During the six-month study monitoring the effectiveness of these pingers, there was a 100% reduction in dolphin by-catch, saving the lives of dolphins and avoiding costly damage to fishers’ nets. Additionally, when pingers were deployed, dolphins remained about 10 feet away from the nets and thus away from the fish that would be caught by them, which resulted in increased average daily catch for fishers by over 40% (an additional 350 - 500 lbs of fish).
This is a major win for river dolphins and for freshwater ecosystems, and has the potential to be scaled in other rivers around the world. Dolphins are a critically important keystone species, meaning that a healthy population of river dolphins indicates a healthy and functioning river ecosystem at large. As predators, dolphins help maintain fish populations in the river. When we see dolphin populations thriving, we know that fish populations are doing well, too. Additionally, they can give us insight on the health and quality of the river; for example, the development of a hydropower dam changes the normal water flow and depth of a river, which can interrupt fish and dolphin migration patterns and change a stretch of river to be uninhabitable for them. By protecting dolphins with innovative tools such as the pingers, we are helping to maintain balance within their ecosystem.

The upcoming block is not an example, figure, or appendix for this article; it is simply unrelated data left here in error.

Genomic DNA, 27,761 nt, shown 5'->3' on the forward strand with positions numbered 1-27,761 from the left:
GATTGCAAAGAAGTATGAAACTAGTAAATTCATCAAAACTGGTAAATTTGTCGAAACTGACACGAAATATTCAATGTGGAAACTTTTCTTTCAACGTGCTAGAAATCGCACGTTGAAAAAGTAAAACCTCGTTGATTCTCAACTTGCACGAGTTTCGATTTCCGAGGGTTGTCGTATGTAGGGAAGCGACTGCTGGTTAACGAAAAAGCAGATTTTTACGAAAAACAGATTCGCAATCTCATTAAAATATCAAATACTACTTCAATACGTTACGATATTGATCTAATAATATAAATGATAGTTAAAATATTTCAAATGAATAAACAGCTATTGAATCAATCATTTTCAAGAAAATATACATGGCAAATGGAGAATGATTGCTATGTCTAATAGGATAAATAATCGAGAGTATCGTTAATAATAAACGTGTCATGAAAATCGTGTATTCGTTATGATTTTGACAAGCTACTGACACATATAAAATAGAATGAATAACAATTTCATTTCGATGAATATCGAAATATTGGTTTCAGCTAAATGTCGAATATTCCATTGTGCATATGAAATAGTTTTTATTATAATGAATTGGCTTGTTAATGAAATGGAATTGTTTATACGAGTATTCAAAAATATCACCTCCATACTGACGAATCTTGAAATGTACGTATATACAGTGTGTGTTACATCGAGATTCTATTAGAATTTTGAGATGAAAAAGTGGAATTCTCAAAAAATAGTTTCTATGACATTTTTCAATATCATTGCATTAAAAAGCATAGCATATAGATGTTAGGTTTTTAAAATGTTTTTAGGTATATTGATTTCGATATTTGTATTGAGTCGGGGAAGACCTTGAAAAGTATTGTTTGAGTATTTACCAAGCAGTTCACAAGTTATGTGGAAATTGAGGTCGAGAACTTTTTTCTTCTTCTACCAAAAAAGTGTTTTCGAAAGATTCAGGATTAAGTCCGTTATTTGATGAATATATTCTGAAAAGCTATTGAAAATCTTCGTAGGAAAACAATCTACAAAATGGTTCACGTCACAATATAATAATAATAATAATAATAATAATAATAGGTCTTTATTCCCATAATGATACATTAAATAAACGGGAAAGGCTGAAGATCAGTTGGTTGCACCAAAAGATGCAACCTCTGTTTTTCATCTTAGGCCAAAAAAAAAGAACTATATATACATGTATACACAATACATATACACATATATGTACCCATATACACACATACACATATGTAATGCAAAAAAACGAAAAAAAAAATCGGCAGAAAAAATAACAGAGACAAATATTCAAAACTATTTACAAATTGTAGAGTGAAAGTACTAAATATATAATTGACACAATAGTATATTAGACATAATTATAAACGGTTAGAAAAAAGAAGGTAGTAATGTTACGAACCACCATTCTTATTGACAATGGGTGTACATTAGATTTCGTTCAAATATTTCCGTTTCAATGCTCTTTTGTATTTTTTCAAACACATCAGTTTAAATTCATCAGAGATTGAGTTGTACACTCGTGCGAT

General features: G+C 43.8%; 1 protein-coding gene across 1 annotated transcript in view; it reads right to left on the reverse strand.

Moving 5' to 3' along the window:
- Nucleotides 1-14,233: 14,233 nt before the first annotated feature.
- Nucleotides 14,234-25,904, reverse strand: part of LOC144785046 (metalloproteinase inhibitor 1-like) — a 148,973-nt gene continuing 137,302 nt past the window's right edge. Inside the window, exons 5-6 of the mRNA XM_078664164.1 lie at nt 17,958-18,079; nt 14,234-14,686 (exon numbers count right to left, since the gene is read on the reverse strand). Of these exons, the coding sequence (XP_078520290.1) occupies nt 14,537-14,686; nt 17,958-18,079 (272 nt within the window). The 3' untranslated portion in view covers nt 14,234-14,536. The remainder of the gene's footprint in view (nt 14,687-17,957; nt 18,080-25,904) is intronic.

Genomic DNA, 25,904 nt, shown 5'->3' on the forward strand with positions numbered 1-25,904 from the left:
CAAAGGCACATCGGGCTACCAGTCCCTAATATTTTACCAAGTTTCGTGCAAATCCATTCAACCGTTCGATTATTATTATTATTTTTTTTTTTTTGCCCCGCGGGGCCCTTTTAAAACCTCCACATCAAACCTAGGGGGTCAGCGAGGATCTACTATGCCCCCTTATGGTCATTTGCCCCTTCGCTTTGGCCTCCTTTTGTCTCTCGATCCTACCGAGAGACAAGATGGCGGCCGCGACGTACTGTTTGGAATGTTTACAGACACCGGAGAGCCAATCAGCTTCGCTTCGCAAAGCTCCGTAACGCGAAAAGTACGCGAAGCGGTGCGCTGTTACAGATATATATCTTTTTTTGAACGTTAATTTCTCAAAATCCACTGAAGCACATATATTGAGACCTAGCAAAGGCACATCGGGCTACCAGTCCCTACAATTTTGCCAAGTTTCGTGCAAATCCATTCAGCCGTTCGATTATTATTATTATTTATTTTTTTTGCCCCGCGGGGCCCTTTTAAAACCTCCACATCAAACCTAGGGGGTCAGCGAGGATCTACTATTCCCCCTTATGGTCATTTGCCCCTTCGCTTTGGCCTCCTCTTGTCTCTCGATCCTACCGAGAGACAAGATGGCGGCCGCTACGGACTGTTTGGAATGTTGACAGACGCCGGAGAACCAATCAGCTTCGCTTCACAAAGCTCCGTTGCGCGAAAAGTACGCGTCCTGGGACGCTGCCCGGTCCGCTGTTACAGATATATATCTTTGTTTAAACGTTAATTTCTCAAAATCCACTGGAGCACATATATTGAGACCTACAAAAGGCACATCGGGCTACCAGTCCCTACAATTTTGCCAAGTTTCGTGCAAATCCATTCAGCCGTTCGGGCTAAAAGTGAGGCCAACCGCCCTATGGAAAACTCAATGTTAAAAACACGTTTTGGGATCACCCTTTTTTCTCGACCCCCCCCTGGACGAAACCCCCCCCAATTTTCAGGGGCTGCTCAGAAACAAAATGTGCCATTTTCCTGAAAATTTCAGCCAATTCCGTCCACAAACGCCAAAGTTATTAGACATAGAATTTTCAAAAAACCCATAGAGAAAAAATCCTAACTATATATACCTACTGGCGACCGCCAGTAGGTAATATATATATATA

Today the river dolphins in Mahakam can swim more freely thanks to the pingers, but there are still other threats facing dolphins that put them at risk for extinction. In order to support our rivers, it is critical that we address all major threats to river dolphins – unsustainable fisheries, hydropower and infrastructure, and pollution.
Learn more about river dolphins and what you can do to help.